Christ well understood our tendency to disengage. He taught in parables in part because he knew that to understand them would only be accomplished by those who choose to engage, to be fully present. He said, “For this people’s heart is waxed gross, and their ears are dull of hearing, and their eyes they have closed; lest at any time they should see with their eyes, and hear with their ears, and should understand with their heart, and should be converted, and I should heal them.” (Matthew 13:15)
But? You say, “I have too much to do. I have to check emails while in meetings, I have to check facebook before I sleep, I have to be reading work assignments at the dinner table.” We all feel too busy to slow down. That we have too much. That if we give our wife or kids our full selves then we will get behind on our work or be passed up for that next promotion.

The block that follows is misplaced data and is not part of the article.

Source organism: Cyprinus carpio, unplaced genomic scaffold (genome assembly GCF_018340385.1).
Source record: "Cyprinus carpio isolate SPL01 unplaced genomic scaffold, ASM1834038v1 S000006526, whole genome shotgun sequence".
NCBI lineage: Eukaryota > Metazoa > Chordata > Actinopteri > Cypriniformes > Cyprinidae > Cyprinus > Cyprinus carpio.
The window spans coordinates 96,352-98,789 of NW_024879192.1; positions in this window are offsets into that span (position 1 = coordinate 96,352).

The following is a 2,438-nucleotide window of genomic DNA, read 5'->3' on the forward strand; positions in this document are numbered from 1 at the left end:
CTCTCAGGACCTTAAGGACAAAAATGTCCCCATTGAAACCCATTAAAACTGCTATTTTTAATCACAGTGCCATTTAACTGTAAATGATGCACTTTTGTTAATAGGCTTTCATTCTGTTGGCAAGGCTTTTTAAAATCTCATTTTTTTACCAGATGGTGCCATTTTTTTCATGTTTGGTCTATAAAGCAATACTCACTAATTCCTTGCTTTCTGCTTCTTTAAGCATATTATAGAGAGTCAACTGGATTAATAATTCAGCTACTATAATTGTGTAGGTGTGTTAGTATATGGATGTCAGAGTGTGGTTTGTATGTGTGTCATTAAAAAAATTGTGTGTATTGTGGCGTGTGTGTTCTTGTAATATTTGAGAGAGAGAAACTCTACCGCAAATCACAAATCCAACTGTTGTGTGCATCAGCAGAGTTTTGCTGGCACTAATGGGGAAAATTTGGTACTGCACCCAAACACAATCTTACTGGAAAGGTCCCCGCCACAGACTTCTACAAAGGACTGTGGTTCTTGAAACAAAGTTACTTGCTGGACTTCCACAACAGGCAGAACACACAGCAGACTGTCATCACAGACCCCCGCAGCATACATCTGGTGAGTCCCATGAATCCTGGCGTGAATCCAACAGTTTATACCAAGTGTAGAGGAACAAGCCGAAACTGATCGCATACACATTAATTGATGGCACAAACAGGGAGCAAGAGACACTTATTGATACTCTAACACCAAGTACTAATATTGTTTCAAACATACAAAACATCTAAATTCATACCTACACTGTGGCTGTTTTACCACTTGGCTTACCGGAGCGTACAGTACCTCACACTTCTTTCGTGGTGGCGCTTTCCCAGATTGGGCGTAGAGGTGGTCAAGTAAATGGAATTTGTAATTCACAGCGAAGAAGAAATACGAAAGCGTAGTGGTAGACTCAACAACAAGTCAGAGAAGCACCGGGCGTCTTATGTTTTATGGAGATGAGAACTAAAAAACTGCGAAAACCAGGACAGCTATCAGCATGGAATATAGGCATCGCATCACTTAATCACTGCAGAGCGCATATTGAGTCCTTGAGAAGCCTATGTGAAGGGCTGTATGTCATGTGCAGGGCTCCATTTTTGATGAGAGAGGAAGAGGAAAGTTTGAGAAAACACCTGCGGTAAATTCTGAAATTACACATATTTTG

That is why Mr. Rogers is so important for me today. Did he, giving his full attention to each child, taking time to be present with whatever one he was with, limit his ability to achieve? His ability to influence? His success? No, the Lord magnified him in incredible ways that are still influencing people like myself over a decade after he is gone.
But as I think about Mr. Rogers I realize why he is having so much impact on the world. It’s because he is a reflection of someone who had this exact same skill. A man who could be fully present when he ran into a total stranger getting water at a well. Who gave his full attention and energy when he ran into lowly fishermen. A man who while only living into his early thirties continues to have a larger impact on earth than any other man. A young man from Galilee who we would all do well to find time to be fully present with.
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Great and timely article.ReplyDelete